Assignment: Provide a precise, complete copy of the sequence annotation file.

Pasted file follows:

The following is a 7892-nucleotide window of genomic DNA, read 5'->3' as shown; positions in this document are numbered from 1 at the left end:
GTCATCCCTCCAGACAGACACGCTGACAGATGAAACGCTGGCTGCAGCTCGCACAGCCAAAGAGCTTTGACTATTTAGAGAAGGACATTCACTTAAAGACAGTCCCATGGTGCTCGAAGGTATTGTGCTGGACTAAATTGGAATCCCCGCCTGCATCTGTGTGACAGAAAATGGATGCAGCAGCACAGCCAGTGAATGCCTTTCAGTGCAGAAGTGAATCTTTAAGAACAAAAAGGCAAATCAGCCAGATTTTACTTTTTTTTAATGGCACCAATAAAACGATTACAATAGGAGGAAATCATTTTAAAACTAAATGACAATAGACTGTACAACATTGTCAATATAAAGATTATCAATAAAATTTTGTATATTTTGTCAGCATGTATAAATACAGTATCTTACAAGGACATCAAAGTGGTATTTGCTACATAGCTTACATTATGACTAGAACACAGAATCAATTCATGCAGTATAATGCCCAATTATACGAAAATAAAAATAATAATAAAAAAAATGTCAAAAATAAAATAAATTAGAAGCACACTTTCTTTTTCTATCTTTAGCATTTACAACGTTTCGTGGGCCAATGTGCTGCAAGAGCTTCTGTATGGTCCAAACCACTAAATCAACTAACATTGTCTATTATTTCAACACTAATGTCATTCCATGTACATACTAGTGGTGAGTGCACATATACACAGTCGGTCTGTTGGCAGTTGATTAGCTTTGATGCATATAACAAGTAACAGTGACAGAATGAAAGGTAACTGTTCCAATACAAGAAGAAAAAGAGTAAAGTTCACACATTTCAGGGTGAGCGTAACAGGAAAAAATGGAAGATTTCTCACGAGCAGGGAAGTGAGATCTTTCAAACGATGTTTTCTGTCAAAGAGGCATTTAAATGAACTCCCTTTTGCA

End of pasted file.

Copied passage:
The following is a 7892-nucleotide window of genomic DNA, read 5'->3' as shown; positions in this document are numbered from 1 at the left end:
GTCATCCCTCCAGACAGACACGCTGACAGATGAAACGCTGGCTGCAGCTCGCACAGCCAAAGAGCTTTGACTATTTAGAGAAGGACATTCACTTAAAGACAGTCCCATGGTGCTCGAAGGTATTGTGCTGGACTAAATTGGAATCCCCGCCTGCATCTGTGTGACAGAAAATGGATGCAGCAGCACAGCCAGTGAATGCCTTTCAGTGCAGAAGTGAATCTTTAAGAACAAAAAGGCAAATCAGCCAGATTTTACTTTTTTTTAATGGCACCAATAAAACGATTACAATAGGAGGAAATCATTTTAAAACTAAATGACAATAGACTGTACAACATTGTCAATATAAAGATTATCAATAAAATTTTGTATATTTTGTCAGCATGTATAAATACAGTATCTTACAAGGACATCAAAGTGGTATTTGCTACATAGCTTACATTATGACTAGAACACAGAATCAATTCATGCAGTATAATGCCCAATTATACGAAAATAAAAATAATAATAAAAAAAATGTCAAAAATAAAATAAATTAGAAGCACACTTTCTTTTTCTATCTTTAGCATTTACAACGTTTCGTGGGCCAATGTGCTGCAAGAGCTTCTGTATGGTCCAAACCACTAAATCAACTAACATTGTCTATTATTTCAACACTAATGTCATTCCATGTACATACTAGTGGTGAGTGCACATATACACAGTCGGTCTGTTGGCAGTTGATTAGCTTTGATGCATATAACAAGTAACAGTGACAGAATGAAAGGTAACTGTTCCAATACAAGAAGAAAAAGAGTAAAGTTCACACATTTCAGGGTGAGCGTAACAGGAAAAAATGGAAGATTTCTCACGAGCAGGGAAGTGAGATCTTTCAAACGATGTTTTCTGTCAAAGAGGCATTTAAATGAACTCCCTTTTGCA